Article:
Blog What is the Ex-Dividend Date?

What is the Ex-Dividend Date?

An excellent feature of dividend-paying stocks is that they’re good for creating extra money to purchase more shares. You could also just supplement your current income. It is paramount that you know the ex-dividend date before investing to make sure that you receive a dividend payment.

The ex-dividend date demarcates the end of a cutoff period in which you can buy a stock to receive the next dividend payment in time. This date is different from your record date. Being knowledgeable about these dates is very important when you have dividend stocks in your portfolio.

Do I Need to Know the Ex-Dividend Date?

A stock that trades without the value of the next dividend payment is an ex-dividend. The “ex-date” of the dividend is the day the stock begins trading without the value of the next payment.

Generally, the ex-dividend date for a particular stick coincides with one business day before the record date. In other words, an investor who purchases the stock on its ex-dividend date or later will not be capable of receiving the declared dividend. More accurately, the dividend payment gets paid out to the person who owned the stock the day before the ex-dividend date.

Points to Remember:

  • An ex-dividend is when the dividend allocation of a company has gotten determined.
  • The day on which a stock starts trading without a dividend value refers to the ex-dividend date.
  • If an investor buys the stock before the ex-dividend date, they’ll have the right to the next dividend payment; those who purchase the stock on the ex-dividend date or after are not entitled to a payment.
  • The ex-dividend date takes place before the record date because a stock trade is “T+1”—this means that the record of the transaction isn’t complete for one business day.

Understanding the Basics of the Ex-Dividend Date

The ex-date takes place before the record date due to how the stock trade gets settled. When the trade happens, the record of the transaction will not get settled for a single business day. That representation is a “T+1” settlement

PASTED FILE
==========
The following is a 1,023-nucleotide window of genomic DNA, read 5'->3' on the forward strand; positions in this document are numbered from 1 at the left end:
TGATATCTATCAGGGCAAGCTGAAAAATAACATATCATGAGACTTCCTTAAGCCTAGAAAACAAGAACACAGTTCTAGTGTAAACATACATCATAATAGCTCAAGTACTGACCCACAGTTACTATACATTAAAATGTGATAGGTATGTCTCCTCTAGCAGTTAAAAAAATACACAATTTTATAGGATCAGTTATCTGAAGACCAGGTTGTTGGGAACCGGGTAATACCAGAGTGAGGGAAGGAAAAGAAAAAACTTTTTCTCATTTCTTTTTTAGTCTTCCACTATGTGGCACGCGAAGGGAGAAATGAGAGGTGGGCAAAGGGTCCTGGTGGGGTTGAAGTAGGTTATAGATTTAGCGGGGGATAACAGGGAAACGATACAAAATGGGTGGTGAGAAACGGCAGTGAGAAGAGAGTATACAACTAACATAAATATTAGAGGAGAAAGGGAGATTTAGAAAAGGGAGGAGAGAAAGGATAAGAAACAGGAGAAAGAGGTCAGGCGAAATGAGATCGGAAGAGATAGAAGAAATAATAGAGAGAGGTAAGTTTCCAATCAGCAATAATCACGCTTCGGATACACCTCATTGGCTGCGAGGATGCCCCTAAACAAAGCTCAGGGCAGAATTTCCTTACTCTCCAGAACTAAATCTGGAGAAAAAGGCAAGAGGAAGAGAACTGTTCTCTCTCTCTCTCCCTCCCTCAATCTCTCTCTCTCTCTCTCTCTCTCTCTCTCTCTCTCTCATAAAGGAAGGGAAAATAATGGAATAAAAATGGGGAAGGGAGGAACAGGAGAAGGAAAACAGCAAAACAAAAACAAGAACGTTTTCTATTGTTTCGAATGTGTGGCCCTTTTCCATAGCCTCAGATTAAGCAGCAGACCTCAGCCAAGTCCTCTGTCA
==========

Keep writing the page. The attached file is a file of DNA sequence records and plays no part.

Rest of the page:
If an investor owned the stock on Thursday, March 8, but sold the stock on Friday, March 9, the initial owner would still be a shareholder for the record date of Monday, March 12, since the trade hasn’t settled fully.

Or, if an investor-owned the stock on Thursday, April 7 but sold the stock on Friday, April 8, they would still be the shareholder for the record on Monday, April 11, because the trade hasn’t fully settled.

However, in the instance that the investor chose to sell his stocks on Monday, May 6th, the settlement would have occurred Tuesday, May 7th, which meets the record date of Friday, May 10th. The new buyer is now allowed to receive the dividend.

Investors must keep in mind that they have to purchase stocks that pay dividends a minimum of one day before the record date to allow for settling. If an investor is more focused on generating income, then it’s imperative to be aware of the ex-dividend date to play trades accordingly.

Purchasing a stock directly before the ex-dividend date probably won’t end in profit simply because the stock price usually drops the same amount of the dividend itself.

Why is the Ex-Dividend Date Necessary For Companies?

Perhaps you’re curious as to whether it’s necessary for all of these dates for dividend payments. Well, it’s all about the timing.

Companies need time to accurately record the share sales. It also takes about one business day for the stocks that pay dividends to settle after trades.

If the company announces all the dates (ex, record, and payout), it assists the company with avoiding complications regarding which investor owns which stock shares when it’s time to pay. 

It’s also beneficial for investors that want to leverage their dividend stocks in the portfolio.

Don’t forget that you need one whole day before the record to reap the benefits of a dividend payout.

Final Thoughts

There’s a lot that comes with investing in the stock market; you have to learn a lot of information to set yourself up for success.

You have to develop a plan for the types of stocks that you want to invest in and what your focus will be as your portfolio grows. What do you hope to get out of being an investor? Do you want quick returns, or are you looking into long-term gains?

These are the types of questions that you have to ask yourself before you leap investment.

Aside from these tips, knowing specific dates will also help you stay on top of your portfolios.

As a dividend investor mark the dates down and make sure you don’t miss out on any payments that you’re entitled to! On the plus side, if you do forget the dates, you will still be eligible to get paid on the next payout if you’re on the books.